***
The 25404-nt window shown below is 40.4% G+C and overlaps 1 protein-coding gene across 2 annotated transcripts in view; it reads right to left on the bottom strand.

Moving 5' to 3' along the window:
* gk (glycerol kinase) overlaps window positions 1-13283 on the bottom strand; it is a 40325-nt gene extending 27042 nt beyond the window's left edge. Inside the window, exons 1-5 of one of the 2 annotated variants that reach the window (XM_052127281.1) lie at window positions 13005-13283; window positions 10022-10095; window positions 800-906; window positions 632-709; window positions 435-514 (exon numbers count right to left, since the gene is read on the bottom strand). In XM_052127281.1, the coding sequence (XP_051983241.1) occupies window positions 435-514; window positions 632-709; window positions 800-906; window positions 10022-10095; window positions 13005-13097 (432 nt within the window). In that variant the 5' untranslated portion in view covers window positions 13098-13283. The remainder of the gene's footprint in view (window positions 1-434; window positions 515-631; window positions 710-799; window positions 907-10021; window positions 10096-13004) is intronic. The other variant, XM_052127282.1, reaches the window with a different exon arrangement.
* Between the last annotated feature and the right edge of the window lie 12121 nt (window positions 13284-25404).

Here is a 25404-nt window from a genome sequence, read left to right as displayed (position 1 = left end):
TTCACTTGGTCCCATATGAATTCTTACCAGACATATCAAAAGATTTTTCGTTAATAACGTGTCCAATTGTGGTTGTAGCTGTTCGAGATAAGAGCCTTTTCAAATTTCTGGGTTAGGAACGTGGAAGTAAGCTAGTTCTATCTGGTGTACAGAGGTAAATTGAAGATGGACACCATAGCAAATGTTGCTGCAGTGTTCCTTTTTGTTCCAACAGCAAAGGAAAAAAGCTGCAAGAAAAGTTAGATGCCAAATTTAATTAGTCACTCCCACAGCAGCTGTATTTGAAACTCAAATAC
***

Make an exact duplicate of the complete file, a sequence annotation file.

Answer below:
The 25404-nt window shown below is 40.4% G+C and overlaps 1 protein-coding gene across 2 annotated transcripts in view; it reads right to left on the bottom strand.

Moving 5' to 3' along the window:
* gk (glycerol kinase) overlaps window positions 1-13283 on the bottom strand; it is a 40325-nt gene extending 27042 nt beyond the window's left edge. Inside the window, exons 1-5 of one of the 2 annotated variants that reach the window (XM_052127281.1) lie at window positions 13005-13283; window positions 10022-10095; window positions 800-906; window positions 632-709; window positions 435-514 (exon numbers count right to left, since the gene is read on the bottom strand). In XM_052127281.1, the coding sequence (XP_051983241.1) occupies window positions 435-514; window positions 632-709; window positions 800-906; window positions 10022-10095; window positions 13005-13097 (432 nt within the window). In that variant the 5' untranslated portion in view covers window positions 13098-13283. The remainder of the gene's footprint in view (window positions 1-434; window positions 515-631; window positions 710-799; window positions 907-10021; window positions 10096-13004) is intronic. The other variant, XM_052127282.1, reaches the window with a different exon arrangement.
* Between the last annotated feature and the right edge of the window lie 12121 nt (window positions 13284-25404).

Here is a 25404-nt window from a genome sequence, read left to right as displayed (position 1 = left end):
TTCACTTGGTCCCATATGAATTCTTACCAGACATATCAAAAGATTTTTCGTTAATAACGTGTCCAATTGTGGTTGTAGCTGTTCGAGATAAGAGCCTTTTCAAATTTCTGGGTTAGGAACGTGGAAGTAAGCTAGTTCTATCTGGTGTACAGAGGTAAATTGAAGATGGACACCATAGCAAATGTTGCTGCAGTGTTCCTTTTTGTTCCAACAGCAAAGGAAAAAAGCTGCAAGAAAAGTTAGATGCCAAATTTAATTAGTCACTCCCACAGCAGCTGTATTTGAAACTCAAATAC